She came from a bank (ABN AMRO), and after spending six years in academia, she’s returning to her first love: banking. But she’s certainly sad to leave, says Pauline van der Meer Mohr, the departing Chairwoman of the Executive Board. Running EUR was much more to her than just a job in between two other jobs. ‘Universities are incredibly interesting; there’s real substance there.’
We meet Pauline van der Meer Mohr on a day when 1 December, the day on which she will cease to be Erasmus University’s Chairwoman of the Board, is drawing near. In a way, she kind of left the university in September, when she assumed her position as a member of the Executive Board of British bank HSBC. She is combining the banking job, which will take up a week of each month, with positions on the boards of ASML, DSM and EY, as well as positions on boards of a few cultural organisations. For the first time in her life, she is embarking on a life in which she is no longer part of one organization, but will have more control over her own time. She’s looking forward to it, but knows she’s going to miss her current employer, the university, particularly the people with whom she has collaborated. ‘I have incredibly nice colleagues here.’ However, she’s not sorry to turn her back on very slow administrative procedures. ‘It takes years to get anything done here.’ Although she describes her style of management in terms of ‘considering and discussing everything together, solving issues and creating support´, a style of management which would seem to be highly suited to an academic environment, she found the transition from the business community challenging.
What was the hardest thing to get used to?
‘In the business community you are paid to provide answers, share your visions, and steer the company in a certain direction. At universities, on the other hand, a lot of employees are great believers in doubt. Any self-respecting scientist cherishes doubt. Scientists don’t take anything for granted; they are paid not to take anything for granted. So if you approach them with a preconceived idea along the lines of, “I think we need to head in this direction,” their responses are likely to be: “But why?” “Based on what hypothesis?” or “Why should we head in a different direction at all?” That took some getting used to.’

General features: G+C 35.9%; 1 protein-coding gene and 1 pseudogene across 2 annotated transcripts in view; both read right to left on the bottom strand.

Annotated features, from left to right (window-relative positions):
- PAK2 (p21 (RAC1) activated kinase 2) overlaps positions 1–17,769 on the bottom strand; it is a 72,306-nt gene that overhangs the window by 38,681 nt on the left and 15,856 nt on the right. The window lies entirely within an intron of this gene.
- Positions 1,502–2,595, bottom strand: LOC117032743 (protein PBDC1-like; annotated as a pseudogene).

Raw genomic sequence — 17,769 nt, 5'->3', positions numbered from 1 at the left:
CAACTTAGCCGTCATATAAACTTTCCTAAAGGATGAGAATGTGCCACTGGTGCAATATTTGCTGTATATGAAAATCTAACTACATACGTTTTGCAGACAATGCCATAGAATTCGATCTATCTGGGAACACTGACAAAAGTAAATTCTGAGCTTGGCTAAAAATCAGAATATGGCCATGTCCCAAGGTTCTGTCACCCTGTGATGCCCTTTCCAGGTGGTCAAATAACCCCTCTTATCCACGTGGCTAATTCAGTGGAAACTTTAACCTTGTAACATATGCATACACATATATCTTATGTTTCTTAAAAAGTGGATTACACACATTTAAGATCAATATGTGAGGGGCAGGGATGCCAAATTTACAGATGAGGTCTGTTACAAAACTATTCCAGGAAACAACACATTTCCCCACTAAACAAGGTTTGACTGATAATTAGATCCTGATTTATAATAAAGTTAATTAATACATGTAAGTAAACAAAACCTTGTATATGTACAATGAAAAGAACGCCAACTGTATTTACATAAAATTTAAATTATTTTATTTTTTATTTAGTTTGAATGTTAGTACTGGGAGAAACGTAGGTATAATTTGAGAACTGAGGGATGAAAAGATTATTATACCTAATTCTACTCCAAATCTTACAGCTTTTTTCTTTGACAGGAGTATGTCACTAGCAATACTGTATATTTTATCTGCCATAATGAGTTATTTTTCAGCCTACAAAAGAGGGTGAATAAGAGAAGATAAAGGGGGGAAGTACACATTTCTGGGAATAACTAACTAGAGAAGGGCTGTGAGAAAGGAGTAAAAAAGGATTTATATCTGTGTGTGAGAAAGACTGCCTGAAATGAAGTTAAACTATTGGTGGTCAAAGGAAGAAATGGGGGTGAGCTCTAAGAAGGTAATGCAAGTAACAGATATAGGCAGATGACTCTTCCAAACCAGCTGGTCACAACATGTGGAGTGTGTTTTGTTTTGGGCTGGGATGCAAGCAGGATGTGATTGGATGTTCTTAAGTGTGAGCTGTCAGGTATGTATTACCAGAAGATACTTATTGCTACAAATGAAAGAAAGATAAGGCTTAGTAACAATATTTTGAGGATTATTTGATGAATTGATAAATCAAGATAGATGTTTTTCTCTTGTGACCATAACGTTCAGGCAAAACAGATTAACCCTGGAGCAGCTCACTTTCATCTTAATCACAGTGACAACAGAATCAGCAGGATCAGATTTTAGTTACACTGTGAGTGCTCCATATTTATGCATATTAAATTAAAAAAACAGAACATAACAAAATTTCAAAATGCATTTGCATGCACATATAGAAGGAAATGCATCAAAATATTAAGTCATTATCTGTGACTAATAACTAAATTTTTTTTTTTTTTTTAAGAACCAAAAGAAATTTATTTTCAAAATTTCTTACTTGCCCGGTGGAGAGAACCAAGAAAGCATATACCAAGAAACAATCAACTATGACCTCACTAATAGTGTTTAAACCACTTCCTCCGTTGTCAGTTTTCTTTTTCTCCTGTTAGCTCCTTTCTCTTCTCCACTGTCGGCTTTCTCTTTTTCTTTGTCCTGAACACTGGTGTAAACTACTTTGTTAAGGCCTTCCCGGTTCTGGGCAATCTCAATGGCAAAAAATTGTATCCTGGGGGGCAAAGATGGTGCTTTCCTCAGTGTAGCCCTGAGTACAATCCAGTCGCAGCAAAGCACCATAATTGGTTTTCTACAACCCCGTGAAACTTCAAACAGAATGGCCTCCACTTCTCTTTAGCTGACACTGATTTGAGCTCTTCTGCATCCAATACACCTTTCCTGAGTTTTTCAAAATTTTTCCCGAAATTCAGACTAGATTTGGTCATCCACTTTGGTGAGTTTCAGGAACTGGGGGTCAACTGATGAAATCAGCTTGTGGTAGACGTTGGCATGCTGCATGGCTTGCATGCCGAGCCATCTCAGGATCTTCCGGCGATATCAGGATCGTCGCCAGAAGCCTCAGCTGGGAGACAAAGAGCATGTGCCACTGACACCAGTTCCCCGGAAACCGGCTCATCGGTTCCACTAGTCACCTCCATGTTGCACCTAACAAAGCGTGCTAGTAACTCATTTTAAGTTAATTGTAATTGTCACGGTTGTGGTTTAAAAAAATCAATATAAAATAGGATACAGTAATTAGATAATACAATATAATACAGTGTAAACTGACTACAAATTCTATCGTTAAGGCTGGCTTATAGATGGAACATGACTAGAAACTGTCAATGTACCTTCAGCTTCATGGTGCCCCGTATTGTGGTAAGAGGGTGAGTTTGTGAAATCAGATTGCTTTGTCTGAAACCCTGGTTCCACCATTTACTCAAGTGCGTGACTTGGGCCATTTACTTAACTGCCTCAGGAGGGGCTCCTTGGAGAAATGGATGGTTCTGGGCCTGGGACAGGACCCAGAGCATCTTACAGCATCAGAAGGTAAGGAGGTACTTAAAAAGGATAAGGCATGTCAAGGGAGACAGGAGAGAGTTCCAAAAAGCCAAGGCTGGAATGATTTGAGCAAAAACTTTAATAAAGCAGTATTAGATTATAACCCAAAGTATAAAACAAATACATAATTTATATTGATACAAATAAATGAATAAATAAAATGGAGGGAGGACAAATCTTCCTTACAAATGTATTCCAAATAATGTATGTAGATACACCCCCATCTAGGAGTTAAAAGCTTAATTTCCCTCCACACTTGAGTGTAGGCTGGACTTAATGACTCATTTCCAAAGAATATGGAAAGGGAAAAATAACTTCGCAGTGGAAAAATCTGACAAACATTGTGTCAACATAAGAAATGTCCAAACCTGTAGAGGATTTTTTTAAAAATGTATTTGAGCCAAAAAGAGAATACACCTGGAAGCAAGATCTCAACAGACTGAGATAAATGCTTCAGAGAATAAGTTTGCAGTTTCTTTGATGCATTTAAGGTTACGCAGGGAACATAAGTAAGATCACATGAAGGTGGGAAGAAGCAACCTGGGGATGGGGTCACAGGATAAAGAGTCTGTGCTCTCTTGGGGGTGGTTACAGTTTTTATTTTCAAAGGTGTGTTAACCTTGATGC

In the business community you were allowed to be more of an enlightened despot?
‘I wouldn’t put it like that, but people responded in a different way. They’d think, “You’re the boss, you’re paid to know in which direction we’re supposed to be heading, so tell us what to do.” If I chose the wrong direction, we’d end up debating; we were not some Roman army with a general who made all the decisions. But it was easier to say, “Guys, we’ve talked about it long enough now, and this is what we’re doing. If you don’t agree, feel free to leave.”
‘Here employees will sometimes resist the changes managers are trying to make, be it consciously or subconsciously, visibly or invisibly, subversively or otherwise, for a long time. That’s why it’s so important that you draw up strategies together and that you get the deans to co-own the process – not just the problems, but the solutions. To enter in a process together and try to determine what it is we’re trying to achieve and what really matter to us. It’s vital that the Executive Board does not try to have complete control over everything.’
Have you ever been accused of doing that?
‘What generally happened was that any proposal I made generated a fairly basic discussion, featuring questions such as, “What exactly are we trying to achieve?” “What is the problem we’re trying to solve?” and “In which direction are we going to look for a solution?” The organisation’s metabolism is slow, and I wanted to speed things up a little.